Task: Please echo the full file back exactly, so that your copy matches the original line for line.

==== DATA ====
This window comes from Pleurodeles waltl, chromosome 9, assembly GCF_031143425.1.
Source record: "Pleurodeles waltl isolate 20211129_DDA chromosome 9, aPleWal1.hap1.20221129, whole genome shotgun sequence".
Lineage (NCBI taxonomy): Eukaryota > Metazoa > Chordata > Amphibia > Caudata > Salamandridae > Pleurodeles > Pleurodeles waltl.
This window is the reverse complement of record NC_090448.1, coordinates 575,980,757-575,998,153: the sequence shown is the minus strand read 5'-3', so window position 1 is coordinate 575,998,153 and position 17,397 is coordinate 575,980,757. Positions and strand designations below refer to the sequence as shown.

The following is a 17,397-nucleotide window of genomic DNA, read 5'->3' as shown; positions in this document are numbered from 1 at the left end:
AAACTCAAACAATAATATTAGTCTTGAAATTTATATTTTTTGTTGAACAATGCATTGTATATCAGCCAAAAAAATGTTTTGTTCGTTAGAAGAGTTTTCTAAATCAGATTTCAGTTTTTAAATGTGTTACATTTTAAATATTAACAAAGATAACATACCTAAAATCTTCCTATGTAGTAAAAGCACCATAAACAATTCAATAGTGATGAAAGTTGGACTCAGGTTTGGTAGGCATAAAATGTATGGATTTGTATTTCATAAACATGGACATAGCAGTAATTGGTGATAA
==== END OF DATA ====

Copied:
This window comes from Pleurodeles waltl, chromosome 9, assembly GCF_031143425.1.
Source record: "Pleurodeles waltl isolate 20211129_DDA chromosome 9, aPleWal1.hap1.20221129, whole genome shotgun sequence".
Lineage (NCBI taxonomy): Eukaryota > Metazoa > Chordata > Amphibia > Caudata > Salamandridae > Pleurodeles > Pleurodeles waltl.
This window is the reverse complement of record NC_090448.1, coordinates 575,980,757-575,998,153: the sequence shown is the minus strand read 5'-3', so window position 1 is coordinate 575,998,153 and position 17,397 is coordinate 575,980,757. Positions and strand designations below refer to the sequence as shown.

The following is a 17,397-nucleotide window of genomic DNA, read 5'->3' as shown; positions in this document are numbered from 1 at the left end:
AAACTCAAACAATAATATTAGTCTTGAAATTTATATTTTTTGTTGAACAATGCATTGTATATCAGCCAAAAAAATGTTTTGTTCGTTAGAAGAGTTTTCTAAATCAGATTTCAGTTTTTAAATGTGTTACATTTTAAATATTAACAAAGATAACATACCTAAAATCTTCCTATGTAGTAAAAGCACCATAAACAATTCAATAGTGATGAAAGTTGGACTCAGGTTTGGTAGGCATAAAATGTATGGATTTGTATTTCATAAACATGGACATAGCAGTAATTGGTGATAA